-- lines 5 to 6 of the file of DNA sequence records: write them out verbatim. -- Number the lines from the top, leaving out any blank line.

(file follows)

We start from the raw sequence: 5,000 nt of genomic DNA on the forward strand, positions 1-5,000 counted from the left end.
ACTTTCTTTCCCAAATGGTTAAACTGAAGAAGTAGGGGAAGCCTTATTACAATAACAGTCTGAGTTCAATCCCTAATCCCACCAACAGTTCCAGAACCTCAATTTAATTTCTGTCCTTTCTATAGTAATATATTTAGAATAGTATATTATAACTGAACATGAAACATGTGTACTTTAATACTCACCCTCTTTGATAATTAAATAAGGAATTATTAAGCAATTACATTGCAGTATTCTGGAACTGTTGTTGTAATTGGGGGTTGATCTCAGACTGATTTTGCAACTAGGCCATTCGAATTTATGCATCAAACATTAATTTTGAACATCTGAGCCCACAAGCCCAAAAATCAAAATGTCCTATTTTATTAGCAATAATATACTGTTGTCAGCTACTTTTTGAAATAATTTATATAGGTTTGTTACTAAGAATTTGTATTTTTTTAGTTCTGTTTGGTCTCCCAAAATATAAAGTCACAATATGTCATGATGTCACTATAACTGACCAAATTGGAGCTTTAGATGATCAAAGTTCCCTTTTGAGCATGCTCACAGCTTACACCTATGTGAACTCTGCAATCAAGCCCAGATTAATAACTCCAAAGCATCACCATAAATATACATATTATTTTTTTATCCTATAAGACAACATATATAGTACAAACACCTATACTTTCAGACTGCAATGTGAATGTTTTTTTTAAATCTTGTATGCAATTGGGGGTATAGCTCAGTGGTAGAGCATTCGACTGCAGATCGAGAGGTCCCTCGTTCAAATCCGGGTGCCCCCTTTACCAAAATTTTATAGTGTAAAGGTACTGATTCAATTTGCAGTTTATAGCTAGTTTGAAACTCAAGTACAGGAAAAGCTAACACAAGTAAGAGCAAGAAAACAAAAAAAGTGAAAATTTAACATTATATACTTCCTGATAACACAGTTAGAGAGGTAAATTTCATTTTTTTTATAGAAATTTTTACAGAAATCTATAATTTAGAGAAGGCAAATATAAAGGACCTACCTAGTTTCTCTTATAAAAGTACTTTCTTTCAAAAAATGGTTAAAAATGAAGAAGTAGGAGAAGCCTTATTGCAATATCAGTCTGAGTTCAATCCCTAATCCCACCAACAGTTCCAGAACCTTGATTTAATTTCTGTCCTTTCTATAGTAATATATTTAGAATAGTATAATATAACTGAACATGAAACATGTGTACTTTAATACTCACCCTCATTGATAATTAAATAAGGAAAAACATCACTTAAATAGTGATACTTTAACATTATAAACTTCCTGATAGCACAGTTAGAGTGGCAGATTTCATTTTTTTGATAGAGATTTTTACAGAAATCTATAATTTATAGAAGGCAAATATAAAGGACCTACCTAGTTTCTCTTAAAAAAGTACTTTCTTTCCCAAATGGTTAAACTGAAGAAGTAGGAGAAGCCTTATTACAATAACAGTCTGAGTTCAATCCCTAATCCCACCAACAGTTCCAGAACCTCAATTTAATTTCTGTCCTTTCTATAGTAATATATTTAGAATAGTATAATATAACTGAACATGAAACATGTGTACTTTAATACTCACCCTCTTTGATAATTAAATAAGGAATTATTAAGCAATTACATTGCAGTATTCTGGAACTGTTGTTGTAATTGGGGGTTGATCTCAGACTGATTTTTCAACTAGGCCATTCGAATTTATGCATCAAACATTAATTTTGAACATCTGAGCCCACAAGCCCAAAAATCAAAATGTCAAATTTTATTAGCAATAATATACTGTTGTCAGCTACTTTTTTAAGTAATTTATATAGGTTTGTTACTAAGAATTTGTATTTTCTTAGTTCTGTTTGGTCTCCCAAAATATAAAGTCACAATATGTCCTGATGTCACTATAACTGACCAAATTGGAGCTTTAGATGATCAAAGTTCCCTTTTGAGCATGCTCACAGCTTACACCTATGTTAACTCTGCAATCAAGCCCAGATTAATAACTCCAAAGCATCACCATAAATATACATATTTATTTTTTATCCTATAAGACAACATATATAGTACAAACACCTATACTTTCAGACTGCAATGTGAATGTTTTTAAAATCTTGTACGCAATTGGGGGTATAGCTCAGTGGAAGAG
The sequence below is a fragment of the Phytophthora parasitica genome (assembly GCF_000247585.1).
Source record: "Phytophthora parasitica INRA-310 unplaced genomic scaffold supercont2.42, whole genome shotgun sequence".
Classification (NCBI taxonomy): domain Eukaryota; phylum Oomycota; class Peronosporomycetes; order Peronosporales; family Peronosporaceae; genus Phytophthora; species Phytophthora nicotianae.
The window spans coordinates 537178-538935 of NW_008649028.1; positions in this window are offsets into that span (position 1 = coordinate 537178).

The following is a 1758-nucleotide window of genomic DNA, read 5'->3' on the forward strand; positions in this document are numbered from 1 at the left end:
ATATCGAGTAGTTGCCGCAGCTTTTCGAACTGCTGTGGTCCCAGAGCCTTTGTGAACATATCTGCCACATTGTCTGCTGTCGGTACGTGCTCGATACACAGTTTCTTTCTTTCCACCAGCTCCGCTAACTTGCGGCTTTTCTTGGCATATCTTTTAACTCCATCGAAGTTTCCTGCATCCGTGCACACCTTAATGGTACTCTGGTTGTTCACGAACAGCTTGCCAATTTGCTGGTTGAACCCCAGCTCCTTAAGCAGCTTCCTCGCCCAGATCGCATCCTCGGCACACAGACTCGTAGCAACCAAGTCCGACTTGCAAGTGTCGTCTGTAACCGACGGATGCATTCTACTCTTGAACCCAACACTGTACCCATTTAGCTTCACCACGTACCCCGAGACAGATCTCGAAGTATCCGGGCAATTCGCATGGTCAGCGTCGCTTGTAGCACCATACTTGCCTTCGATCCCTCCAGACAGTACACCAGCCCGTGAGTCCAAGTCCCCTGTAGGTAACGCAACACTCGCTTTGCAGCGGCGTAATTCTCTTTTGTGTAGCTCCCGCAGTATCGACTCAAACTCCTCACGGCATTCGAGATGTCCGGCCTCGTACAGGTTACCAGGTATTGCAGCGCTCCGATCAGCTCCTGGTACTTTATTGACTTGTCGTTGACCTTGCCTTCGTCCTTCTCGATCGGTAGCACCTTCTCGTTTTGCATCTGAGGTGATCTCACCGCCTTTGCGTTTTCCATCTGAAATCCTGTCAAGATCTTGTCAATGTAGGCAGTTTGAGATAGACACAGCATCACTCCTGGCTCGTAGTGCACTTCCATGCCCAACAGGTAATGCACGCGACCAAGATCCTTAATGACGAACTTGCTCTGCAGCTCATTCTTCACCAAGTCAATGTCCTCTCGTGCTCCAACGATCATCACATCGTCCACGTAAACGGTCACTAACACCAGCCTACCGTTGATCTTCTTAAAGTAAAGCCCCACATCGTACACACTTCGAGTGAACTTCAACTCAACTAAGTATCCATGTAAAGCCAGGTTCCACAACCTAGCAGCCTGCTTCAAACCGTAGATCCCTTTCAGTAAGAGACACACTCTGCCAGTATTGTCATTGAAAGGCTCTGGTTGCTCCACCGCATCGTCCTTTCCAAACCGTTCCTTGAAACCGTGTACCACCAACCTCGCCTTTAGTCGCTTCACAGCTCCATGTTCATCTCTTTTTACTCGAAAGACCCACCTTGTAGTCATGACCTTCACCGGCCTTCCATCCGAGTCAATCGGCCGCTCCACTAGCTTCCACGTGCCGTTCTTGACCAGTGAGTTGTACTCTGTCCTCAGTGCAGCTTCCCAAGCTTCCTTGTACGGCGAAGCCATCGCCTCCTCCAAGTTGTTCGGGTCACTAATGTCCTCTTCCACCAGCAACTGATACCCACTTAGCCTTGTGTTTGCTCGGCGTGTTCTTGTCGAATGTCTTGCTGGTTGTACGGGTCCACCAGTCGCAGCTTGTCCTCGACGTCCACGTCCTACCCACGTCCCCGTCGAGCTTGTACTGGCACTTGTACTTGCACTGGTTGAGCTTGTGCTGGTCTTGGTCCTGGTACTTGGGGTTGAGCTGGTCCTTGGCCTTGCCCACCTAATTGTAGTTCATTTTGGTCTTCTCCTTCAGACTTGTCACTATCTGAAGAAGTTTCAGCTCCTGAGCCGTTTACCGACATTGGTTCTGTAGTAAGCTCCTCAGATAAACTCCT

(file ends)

Classification (NCBI taxonomy): domain Eukaryota; phylum Oomycota; class Peronosporomycetes; order Peronosporales; family Peronosporaceae; genus Phytophthora; species Phytophthora nicotianae.
The window spans coordinates 537178-538935 of NW_008649028.1; positions in this window are offsets into that span (position 1 = coordinate 537178).